BY GEORGE L. SMYTH
Remember when the major criticism leveled against the Atari ST series of computers stemmed around the apparent lack of software? The range of programs currently available to ST users is now quite exceptional. Programs covering everything from spreadsheets to adventure games, databases to utilities, are numerous in both the public domain and commercial areas. One of the few weak areas, however, concerns software designed for preschool children. Fortunately, this need was recognized and is in the process of being filled by D.A. Brumleve, who has written a wide range of educational games and fun exercises for children. This month I offer two of my five-year-old's favorites from her catalog.
Offered to the four-to ten-year-old range, Makin' Aiken is an interactive song that allows the child to build a silly picture of Aiken, the man in the moon, from a choice of fruits and vegetables.
When in my preschool years, Mr. Potato Head was a game all of my friends owned. Now Kidpotato, a similar game, is available on the ST, and you don't even need to crawl under the couch in search of that lost ear.
Note: The programs described in this article are available on this month's disk version, as well as on BBSs and commercial online services throughout the country.
Offered to the four to ten-year-old range, Makin' Aiken is an interactive song that allows the child to build a silly picture of Aiken, the man in the moon, from a choice of fruits and vegetables.
The program is based on the children's song, "There was a man lived in the moon." The object of the program is to choose food from a picture row of edibles that will represent the eight body parts of Aiken: his eyes, nose, mouth, hair, arms, hands, legs and feet.
As each choice is made, the selection is displayed on the right side of the screen as the chorus of the song is played. For instance, if the picture of cherries is selected for Aiken's hair, the cherries are drawn in the box labeled AIKEN DRUM where his hair should be. As the song is played, the words are printed in large type so that the child can sing along ("His hair was made of cherries, cherries. His hair was made of cherries, and his name was Aiken Drum").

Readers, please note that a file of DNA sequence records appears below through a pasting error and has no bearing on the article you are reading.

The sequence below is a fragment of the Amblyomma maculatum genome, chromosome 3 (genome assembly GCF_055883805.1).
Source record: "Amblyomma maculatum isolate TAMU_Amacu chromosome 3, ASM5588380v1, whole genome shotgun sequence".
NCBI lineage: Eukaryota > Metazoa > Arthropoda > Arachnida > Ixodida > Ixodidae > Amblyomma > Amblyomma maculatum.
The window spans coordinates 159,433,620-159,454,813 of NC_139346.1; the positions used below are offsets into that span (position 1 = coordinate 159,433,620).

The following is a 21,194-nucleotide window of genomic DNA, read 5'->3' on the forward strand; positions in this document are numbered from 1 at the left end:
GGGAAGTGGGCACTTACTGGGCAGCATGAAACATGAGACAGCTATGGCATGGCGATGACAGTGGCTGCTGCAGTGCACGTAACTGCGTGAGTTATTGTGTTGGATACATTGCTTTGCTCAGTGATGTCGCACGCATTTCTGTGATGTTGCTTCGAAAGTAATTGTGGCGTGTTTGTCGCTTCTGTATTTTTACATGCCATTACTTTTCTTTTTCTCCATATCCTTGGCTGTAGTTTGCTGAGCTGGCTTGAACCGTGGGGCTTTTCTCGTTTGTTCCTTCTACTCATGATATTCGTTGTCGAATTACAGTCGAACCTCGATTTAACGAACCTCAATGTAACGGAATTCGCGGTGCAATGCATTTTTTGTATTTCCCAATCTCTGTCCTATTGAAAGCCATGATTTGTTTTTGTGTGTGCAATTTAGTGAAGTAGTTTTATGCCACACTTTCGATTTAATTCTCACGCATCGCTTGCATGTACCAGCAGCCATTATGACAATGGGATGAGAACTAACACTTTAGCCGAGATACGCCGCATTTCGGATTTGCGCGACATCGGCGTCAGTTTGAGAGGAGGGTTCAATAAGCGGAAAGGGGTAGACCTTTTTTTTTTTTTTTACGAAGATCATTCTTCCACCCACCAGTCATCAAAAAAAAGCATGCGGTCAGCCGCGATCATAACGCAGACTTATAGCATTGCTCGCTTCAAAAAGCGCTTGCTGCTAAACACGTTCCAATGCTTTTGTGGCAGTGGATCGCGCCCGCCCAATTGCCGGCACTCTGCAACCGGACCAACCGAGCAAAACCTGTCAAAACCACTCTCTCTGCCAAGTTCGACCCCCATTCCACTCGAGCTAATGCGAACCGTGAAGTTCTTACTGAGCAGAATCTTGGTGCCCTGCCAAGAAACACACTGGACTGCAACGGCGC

Selections are registered by clicking the mouse on the appropriate choice. My five-year-old had no trouble playing with this program, although I did need to do some coaching to get him to sing the song. Fun for the little ones, Makin' Aiken should be kept on your games disk.
When in my preschool years, Mr. Potato Head was a game all of my friends owned. Several years ago the game was reintroduced and once again gained a degree of popularity. Now Kidpotato, a similar game, is available on the ST, and you don't even need to crawl under the couch in search of that lost ear.
The Kidpotato screen is divided into two major sections: the left portion of the screen labeled YOUR POTATO and the right portion labeled MY POTATO. A choice of MATCH or DESIGN determines the direction of the program, whether the object will be to match an existing potato or design a new one.
If the MATCH option is chosen, a potato in the MY POTATO section is drawn with a randomly chosen hat, eyes, nose, mouth, tie and shoes. The object of this game is for the child to match each of these objects. One at a time, a selection of four types is offered. For instance, the first object to be matched is the potato's hat. Four hats are placed within buttons at the top of the screen. The mouse is then used to determine which hat was chosen on the MY POTATO side.
A correct choice displays WOW on the screen and happy musical tones are played while drawing that part of the potato on the MY POTATO side. An incorrect guess honks at the user and prompts him to TRY AGAIN.
After the correct hat has been chosen, the selection process continues with the eyes, the nose and so on. When all of the choices have been completed the potato waves his hand.
The other option, DESIGN, allows the child to design his/her own potato. This section of the program is similar to the above, with the exception that the child designs the potato by choosing the parts from a picture menu. One attribute at a time, the choices of hat, eyes, nose, etc., are made until the potato is complete.
Remember when the major criticism leveled against the Atari ST series of computers stemmed around the apparent lack of software?
This program is excellent for the two-to six-year-old who can tolerate only a minimum of frustration—a key concern for this age group. The play allows simple and fun interaction with the computer for even the youngest child.
I hope your children enjoy the two programs on this month's disk as much as mine. Additional programs from D.A. Brumleve can be found on DELPHI, GEnie, CompuServe, your local bulletin board and each month in ST-LOG as part of the Compukid Connection column.
George L. Smyth has a degree in psychology from West Virginia University and is currently employed as a programmer. He is the author of a series of tutorials on programming in FORTH.